Suburbicon, on the other hand, plies its murder and gore with poignancy and panache. Further advancing this season’s macabre trend of thrillers depicting shocking domestic violence, this dark number dallies in matters of religion, real estate, revenge, torture, and race — and manages to make it all witty and insightful.
Leave it to screenwriters Joel and Ethan Coen, along with director George Clooney, to pull off socio-political, Hitchcockian suspense that’s nearly as fun as Fargo. Concerned with the conspicuous integration of an all-white suburban enclave in 1959, Clooney’s nifty period piece depicts all hell breaking loose in a subdivision of Suburbicon, USA, when the Myers family, who are black, move onto the block.
Wide-eyed kid Nicky Lodge (Noah Jupe), whose family’s backyard shares a fence with the Myers’, has a front-row seat for the brewing turmoil as his African-American neighbors are harassed by mobs of belligerent citizens. Nicky witnesses a campaign of racist attacks take shape, led by the town’s good Christian men, who gather outside the Myers home at night to disturb the family’s sleep by shouting hymns.
Nicky is too young to fully grasp the hypocrisy, but he does have a nose for falsehood. Despite a world of distraction outside his door, he picks up on some odd goings on inside the home he shares with his stern father, Gardiner (Matt Damon), his wheelchair-bound mother, Rose, and her identical twin, Margaret (both played by Julianne Moore). After a terrifying home invasion shatters the Lodge family and leaves Gardiner more and more unhinged, Nicky begins to piece together a nefarious plot that poses a greater threat to his life than the racial hostility that’s dividing the town.
In an all-around stellar performance, Jupe makes middle schooler Nicky a clever, indomitable foe for every villain who comes for him. And he and Damon enact a delicate dance between devotion and distrust that grounds this gruesome, outlandish caper in an authentic father-son feeling. For the most part, Clooney shoots for a genuine rather than farcical rendering of the Coens’ story, and it works. The tone is arch and playful, or savage and scary, but never too far detached from the emotion.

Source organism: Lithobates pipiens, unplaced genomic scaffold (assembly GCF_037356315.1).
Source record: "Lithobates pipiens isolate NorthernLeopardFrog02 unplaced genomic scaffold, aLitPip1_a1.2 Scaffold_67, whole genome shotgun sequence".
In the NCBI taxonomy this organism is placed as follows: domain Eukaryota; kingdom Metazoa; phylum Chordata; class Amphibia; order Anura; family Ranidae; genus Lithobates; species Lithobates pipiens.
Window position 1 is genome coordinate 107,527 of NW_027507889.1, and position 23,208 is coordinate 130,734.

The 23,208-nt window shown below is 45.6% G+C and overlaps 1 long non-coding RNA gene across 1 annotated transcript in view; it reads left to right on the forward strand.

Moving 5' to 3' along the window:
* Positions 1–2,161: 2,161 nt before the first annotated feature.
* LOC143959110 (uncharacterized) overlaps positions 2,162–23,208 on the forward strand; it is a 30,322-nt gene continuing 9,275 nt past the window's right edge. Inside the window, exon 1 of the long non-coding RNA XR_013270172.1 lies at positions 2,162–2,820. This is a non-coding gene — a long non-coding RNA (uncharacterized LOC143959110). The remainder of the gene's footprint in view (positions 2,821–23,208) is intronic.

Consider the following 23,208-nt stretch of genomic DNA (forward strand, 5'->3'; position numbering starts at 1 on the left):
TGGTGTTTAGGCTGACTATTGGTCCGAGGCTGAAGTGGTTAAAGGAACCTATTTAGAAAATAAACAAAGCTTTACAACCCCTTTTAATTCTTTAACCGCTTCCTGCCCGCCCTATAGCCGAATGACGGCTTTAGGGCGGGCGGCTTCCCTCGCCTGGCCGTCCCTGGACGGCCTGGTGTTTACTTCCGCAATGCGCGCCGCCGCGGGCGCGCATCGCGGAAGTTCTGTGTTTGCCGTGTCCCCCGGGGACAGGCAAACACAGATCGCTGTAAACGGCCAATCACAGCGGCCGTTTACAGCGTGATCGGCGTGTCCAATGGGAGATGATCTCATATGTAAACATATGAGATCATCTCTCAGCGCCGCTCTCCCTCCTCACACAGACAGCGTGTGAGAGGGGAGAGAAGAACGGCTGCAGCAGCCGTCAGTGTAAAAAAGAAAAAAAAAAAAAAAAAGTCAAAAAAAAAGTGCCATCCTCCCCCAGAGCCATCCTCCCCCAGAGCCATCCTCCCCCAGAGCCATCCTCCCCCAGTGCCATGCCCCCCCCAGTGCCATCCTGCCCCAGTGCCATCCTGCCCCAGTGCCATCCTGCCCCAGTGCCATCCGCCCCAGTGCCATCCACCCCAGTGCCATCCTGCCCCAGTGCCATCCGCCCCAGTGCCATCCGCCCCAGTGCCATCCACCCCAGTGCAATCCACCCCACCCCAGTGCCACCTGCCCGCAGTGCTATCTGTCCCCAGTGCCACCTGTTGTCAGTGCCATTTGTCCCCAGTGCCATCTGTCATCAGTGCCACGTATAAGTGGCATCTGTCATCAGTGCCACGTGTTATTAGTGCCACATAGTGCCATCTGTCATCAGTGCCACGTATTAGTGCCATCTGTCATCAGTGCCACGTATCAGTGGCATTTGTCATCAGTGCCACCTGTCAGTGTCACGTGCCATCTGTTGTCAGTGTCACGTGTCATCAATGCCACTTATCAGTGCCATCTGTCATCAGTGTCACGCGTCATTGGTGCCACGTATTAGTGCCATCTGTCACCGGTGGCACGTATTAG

Moreso than Murphy in Sacred Deer, this dad puts some skin in the game. A grim parental figure, Gardiner Lodge is snarky and selfish and mean, but he gets beaten and battered along with his family. Glaring past a pair of broken specs, Matt Damon hasn’t been this good since his talented Mr. Ripley lied and murdered his way across Europe. Maybe it’s the glasses.
Even the mighty Moore playing twins can barely steal focus from Damon’s simmering intensity. Oscar Isaac, another Coen alum, steals a few scenes as an uber-efficient claims adjuster with a knowing spring in his step. The film itself projects the same bouncy confidence as Isaac’s character. That sprightly buzz helps sell the serious (and seriously funny) commentary — such as the recurring joke that the townspeople blame the Myers family for stirring up all this racist hatred and violence. It seems we’ve heard that one somewhere before.
Strikingly, one dad keeps a cool head throughout the escalating chaos that overtakes Suburbicon: Mr. Myers (Leith M. Burke), a slim, poised black man, who utters barely a word, as he boldly walks the walk of peaceful resistance against relentless hostility. He’s the dad all the other dads in the neighborhood should be looking to as a role model, if only they weren’t so busy marching in lockstep behind ignorant, loudmouthed rabble-rousers.
Suburbicon is rated R, and opens in theaters everywhere on Friday, October 27. Visit fandango.com.
The Killing of a Sacred Deer is rated R, and is currently playing in theaters everywhere. Visit fandango.com.